The Catholic Church gives a healthy dose of freedom to Catholics concerning which spirituality they want to follow, what rite they want to belong to, and even what they want to believe about theological questions left open to discussion.
But then there are those who go to extremes. Here are two opposite extremes many Catholics embrace today that are actually harmful to their spiritual lives and to the mission of the Church.
1. Being overly accommodating to the world and embracing things contrary to God’s will and the teaching of the Church.
We recently saw an example of this in the infamous Chicago “bubble Mass” that is still making rounds on the internet. The church was full of giant bubbles as people sang and danced. Earlier this year at the same parish, the priest gave the final blessing by using a guitar to make the sign of the cross.
When we give up our identity as Catholics and overly accommodate ourselves to a worldly spirit devoid of the sacred, we surrender the fear of God to the fear of man.
We can’t accommodate ourselves to modern culture because there are so many things within it that are directly contrary to God and His plan: radical moral subjectivism, sexual immorality, etc.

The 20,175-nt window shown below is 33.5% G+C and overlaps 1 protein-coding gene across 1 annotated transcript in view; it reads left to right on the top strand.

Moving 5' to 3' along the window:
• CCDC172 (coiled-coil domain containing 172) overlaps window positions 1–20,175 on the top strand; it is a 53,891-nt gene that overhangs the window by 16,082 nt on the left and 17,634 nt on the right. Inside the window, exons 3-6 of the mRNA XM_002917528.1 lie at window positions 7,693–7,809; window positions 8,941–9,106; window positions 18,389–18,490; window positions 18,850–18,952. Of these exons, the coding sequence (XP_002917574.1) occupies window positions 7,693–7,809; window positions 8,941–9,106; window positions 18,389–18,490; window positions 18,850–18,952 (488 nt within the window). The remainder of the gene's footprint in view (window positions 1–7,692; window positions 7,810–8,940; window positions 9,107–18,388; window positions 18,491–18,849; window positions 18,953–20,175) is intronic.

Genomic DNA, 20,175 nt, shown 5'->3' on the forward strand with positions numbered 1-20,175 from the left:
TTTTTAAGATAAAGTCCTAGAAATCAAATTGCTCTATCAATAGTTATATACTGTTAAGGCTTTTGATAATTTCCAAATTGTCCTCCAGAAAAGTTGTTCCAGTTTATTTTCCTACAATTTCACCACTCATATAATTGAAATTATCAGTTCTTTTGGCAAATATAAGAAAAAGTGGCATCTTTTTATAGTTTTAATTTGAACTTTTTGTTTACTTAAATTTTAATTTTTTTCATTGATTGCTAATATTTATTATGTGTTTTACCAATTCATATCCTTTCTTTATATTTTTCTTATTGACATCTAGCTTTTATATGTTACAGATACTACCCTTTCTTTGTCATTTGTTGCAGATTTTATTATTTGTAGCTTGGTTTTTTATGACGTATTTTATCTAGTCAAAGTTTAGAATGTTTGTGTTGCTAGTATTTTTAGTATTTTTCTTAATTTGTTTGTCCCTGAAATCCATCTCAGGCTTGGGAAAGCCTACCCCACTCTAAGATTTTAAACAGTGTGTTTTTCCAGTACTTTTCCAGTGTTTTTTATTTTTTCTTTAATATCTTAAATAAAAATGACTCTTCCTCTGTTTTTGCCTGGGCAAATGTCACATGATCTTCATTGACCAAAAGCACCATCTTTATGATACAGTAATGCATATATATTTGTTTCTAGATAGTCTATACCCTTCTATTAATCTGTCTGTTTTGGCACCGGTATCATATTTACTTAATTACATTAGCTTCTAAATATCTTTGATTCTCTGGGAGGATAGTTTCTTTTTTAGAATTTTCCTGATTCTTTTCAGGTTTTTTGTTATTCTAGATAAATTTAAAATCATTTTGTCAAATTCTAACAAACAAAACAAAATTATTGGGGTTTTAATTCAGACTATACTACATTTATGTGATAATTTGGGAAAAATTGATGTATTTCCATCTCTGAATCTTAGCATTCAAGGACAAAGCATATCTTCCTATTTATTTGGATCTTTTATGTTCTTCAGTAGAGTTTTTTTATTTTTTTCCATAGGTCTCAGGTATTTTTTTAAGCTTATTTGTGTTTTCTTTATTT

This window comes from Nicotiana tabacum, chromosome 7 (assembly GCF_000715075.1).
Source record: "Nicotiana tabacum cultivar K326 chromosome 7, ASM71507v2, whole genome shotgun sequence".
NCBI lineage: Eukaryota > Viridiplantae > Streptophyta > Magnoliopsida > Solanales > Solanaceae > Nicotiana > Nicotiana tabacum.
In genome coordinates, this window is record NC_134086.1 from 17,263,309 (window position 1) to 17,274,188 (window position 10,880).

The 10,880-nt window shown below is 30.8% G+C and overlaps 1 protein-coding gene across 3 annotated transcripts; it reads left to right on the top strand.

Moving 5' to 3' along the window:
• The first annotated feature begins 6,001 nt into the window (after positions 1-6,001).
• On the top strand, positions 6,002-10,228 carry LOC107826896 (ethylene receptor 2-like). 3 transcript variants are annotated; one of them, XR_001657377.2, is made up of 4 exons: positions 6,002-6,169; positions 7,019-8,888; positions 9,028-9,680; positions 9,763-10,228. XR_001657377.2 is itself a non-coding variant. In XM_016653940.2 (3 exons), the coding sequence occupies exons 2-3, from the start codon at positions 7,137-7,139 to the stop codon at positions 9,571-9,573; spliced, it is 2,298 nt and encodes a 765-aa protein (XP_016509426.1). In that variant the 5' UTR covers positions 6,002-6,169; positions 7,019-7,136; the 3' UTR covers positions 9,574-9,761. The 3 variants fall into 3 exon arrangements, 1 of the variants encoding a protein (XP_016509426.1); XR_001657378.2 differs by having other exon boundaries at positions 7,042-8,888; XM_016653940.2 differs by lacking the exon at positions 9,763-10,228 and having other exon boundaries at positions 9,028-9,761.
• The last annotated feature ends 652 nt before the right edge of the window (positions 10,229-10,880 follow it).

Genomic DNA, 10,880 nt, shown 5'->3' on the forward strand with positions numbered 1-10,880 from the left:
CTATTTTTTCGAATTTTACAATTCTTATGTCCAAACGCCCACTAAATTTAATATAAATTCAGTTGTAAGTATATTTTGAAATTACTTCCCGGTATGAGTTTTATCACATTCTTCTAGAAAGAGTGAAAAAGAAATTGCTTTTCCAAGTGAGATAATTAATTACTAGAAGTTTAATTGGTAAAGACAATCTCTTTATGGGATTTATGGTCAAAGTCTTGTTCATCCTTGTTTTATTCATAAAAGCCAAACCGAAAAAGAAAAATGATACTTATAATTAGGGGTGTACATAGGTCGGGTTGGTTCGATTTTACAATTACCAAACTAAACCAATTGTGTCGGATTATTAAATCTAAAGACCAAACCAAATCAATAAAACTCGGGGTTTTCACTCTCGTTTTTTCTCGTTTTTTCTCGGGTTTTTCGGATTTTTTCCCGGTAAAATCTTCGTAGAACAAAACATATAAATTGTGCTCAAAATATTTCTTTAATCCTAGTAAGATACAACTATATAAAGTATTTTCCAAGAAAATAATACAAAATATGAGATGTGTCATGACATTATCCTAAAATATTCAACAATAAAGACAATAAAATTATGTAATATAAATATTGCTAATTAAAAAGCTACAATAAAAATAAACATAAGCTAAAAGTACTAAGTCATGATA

Also, cultural fads come and go. Once the Church hangs on too much to a certain fad, it risks dying with that fad. Just look at many “modern Masses” today — many are still stuck on the same 70s hymns that have not aged well.
2. Becoming so rigid and inflexible that they don’t care if anyone’s listening to our message or can understand it.
This is the opposite extreme of what was explained above. Yes, we need to hold onto the beliefs and practices handed down to us. But we need to find ways to enunciate these beliefs in a way that will be understood by the people of today.
Pope St. John XXIII said it best at the opening of Vatican II: “The substance of the ancient doctrine of the deposit of faith is one thing, and the way in which it is presented is another.”
Yet some people — such as the more extreme types of Traditionalists — are strangely resistant to this principle. They fail to see that the Church has often in the past adapted its language to the needs of the time. One prominent example is its adoption of Thomistic language and thought shortly after the Angelic Doctor’s death. Some clergy at the time thought this was radical and dangerous!
So how do we avoid these two extremes? It’s tough. It feels like walking on a knife’s edge. We have to both see the signs of the times and respond to them in a prophetic way that transcends them.
At the end of the day, the best thing to do is follow the magisterium — the ENTIRE magisterium — from the earliest centuries of the Church to the present day.
We won’t always do it perfectly. We are, after all, sinners.
But we at least have to try.
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